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Cold War: Building for Nuclear Confrontation 1946-1989: Building for Nuclear Confrontation 1946-89
Cold War: Building for Nuclear Confrontation 1946-1989: Building for Nuclear Confrontation 1946-89
by Wayne D. Cocroft
Edition: Hardcover

11 of 13 people found the following review helpful
4.0 out of 5 stars Not quite as good as expected, 20 Mar. 2004
I recieved this book yesterday and have finished it already (within 4 hours), while it is undoubtedly a fascinating and revealing read it doesn't really bring anything new or previously unseen out into the open as I thought it might. For anyone who's into Cold War architecture (as I am) it's probably a must have as it is well put together, colourful and very well illustrated but don't expect to be blown away, much more can be seen on the many web sites for this subject and Cold War Secret Nuclear Bunkers by Nick McCamley reveals more in my opinion but without the luxury of so many good quality colour photo's and diagrams. I'd advise people to "try before you buy" and get it from the library first.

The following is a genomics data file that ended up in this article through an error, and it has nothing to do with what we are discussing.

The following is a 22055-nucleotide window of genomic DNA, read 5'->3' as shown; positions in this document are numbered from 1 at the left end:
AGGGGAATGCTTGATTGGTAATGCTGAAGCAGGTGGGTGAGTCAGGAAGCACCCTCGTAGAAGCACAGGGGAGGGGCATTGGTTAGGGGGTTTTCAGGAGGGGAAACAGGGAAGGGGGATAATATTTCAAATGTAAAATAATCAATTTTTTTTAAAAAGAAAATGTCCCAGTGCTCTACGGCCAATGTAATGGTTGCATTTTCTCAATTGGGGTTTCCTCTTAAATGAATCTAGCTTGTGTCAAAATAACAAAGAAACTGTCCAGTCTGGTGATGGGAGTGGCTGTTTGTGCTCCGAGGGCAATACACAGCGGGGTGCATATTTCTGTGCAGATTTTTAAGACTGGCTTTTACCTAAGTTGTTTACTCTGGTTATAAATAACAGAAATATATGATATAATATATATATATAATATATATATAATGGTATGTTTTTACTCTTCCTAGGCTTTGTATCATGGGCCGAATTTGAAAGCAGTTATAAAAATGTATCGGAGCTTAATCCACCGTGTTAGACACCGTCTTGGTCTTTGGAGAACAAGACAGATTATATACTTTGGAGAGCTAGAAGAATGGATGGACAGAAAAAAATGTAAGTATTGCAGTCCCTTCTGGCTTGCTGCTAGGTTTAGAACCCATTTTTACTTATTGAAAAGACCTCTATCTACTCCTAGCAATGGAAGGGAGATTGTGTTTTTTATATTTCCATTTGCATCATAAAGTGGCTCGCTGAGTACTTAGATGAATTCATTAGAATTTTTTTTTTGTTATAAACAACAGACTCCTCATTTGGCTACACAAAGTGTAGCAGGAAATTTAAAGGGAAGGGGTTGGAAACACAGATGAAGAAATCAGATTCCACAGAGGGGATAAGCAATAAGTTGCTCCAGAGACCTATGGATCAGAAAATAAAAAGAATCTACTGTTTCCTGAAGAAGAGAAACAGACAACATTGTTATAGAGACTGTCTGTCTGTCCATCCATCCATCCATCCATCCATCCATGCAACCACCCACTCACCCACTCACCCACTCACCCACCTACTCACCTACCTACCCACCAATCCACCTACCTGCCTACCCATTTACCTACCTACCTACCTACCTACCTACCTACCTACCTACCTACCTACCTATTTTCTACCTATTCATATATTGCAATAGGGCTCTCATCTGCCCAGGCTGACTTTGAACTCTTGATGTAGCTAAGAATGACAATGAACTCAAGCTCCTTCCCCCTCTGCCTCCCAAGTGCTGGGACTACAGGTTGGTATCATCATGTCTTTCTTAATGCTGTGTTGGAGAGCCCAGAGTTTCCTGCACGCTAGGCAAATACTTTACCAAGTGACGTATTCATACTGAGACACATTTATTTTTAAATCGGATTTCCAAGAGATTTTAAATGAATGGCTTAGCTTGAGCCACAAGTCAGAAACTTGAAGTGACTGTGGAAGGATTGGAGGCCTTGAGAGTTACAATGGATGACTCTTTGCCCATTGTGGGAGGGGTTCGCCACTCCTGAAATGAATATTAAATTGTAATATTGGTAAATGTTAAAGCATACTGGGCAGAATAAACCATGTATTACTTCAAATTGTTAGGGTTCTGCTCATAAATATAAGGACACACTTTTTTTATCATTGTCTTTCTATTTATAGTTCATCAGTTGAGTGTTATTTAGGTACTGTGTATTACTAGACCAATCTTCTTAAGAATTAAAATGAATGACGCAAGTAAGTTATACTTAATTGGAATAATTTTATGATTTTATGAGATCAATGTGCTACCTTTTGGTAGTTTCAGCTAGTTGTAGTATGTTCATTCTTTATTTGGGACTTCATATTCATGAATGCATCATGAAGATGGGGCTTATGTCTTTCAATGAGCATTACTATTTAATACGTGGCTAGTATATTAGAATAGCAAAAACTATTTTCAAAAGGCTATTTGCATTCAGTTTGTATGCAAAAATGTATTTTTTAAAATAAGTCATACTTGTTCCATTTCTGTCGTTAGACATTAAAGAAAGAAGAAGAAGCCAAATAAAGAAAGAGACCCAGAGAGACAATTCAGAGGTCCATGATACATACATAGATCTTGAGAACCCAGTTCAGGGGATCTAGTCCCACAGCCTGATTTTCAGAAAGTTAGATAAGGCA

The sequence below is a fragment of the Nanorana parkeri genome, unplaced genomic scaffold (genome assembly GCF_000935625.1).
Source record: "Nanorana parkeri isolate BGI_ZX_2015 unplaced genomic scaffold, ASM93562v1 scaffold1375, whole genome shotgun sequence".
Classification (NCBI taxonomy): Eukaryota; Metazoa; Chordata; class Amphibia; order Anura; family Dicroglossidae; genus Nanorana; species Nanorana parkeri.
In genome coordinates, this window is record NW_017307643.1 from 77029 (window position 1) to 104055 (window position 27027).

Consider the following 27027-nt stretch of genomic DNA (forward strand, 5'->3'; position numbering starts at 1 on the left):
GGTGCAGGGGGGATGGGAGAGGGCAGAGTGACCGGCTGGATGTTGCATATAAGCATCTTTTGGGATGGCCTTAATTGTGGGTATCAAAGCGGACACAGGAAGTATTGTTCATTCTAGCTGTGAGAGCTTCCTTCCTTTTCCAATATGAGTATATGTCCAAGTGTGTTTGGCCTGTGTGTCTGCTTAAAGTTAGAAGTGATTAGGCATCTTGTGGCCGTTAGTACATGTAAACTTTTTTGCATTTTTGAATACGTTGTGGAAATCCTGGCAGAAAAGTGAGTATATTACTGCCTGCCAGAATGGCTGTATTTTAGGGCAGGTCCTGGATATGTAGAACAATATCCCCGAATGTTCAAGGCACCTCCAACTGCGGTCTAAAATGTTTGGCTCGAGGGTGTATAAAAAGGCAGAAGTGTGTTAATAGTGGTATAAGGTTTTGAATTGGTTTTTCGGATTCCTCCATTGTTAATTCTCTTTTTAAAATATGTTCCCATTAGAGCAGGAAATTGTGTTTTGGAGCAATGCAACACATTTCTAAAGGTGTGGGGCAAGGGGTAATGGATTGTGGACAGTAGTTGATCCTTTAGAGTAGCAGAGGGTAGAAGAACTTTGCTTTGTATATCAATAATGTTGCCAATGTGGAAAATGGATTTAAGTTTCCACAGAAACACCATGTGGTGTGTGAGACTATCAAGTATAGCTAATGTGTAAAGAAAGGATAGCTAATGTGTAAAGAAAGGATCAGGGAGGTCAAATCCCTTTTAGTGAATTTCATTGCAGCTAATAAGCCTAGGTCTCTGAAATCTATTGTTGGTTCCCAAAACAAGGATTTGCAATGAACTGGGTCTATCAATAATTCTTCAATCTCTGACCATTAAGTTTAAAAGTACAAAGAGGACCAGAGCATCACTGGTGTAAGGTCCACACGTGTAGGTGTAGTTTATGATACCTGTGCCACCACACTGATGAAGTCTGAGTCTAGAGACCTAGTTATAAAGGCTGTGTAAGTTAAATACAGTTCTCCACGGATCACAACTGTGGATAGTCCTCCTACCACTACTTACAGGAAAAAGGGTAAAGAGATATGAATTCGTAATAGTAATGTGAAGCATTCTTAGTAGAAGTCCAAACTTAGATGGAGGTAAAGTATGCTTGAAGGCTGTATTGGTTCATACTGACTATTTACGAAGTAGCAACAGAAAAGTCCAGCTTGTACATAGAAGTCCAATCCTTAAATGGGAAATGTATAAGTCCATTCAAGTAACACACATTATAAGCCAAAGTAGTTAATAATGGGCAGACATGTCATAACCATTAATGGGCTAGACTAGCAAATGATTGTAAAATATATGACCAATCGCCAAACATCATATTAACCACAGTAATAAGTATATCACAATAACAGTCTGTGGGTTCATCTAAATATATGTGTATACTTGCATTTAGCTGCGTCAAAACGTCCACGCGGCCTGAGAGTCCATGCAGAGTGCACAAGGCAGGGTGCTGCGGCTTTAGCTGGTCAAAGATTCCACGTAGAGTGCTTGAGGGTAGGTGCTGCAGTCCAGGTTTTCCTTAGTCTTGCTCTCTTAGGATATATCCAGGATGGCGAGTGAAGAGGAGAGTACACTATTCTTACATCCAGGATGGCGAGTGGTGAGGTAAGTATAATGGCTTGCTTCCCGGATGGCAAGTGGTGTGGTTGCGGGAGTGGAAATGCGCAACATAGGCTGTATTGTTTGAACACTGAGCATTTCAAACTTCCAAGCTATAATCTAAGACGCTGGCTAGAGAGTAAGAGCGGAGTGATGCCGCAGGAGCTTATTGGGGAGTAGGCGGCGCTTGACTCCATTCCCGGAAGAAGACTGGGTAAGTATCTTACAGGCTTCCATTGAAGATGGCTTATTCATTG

The Secret State: Whitehall and the Cold War
The Secret State: Whitehall and the Cold War
by Peter Hennessy
Edition: Paperback

1 of 6 people found the following review helpful
3.0 out of 5 stars A bit disappointed, 13 Feb. 2004
I quite agree with the disappointed review by "Are-puh"
I ordered this book expecting further revelations somewhat in the same sort of vein as "Secret Nuclear Bunkers" but found instead a very dry and academic read based primarily upon declassified files detailing various forms, scribblings on bits of paper and minutes from the varying commitees meetings. The author merely made references to the odd couple of bolt holes the public in general are aware of and apart from his brief description of his visit to "Turnstile" and a very vague description of Pindar the rest of the book while slightly humorous at times struggled to hold my attention. I was expecting perhaps snippits of information on some of the facilities still in use today such as the deep level tunnel system under much of central London known as Q Whitehall or even better, revelations of why Burlington, Turnstile or whatever actually lives under Box Hill is still shrouded in secrecy even today.
While I don't regret buying this book I would advise other potential buyers to consider whether they want (in my opinion) a more explicit, revealing text such as "Cold war building for nuclear confrontation" or the afore mentioned "Secret nuclear bunkers" with more illustrations and actual photographical evidence rather than supposition.
To round up: I was disappointed with the book itself but only perhaps becauseI have been spoiled already by the wealth of information already available in other books and on the web too. It still has the depth to interest but not in quite the same league as others.

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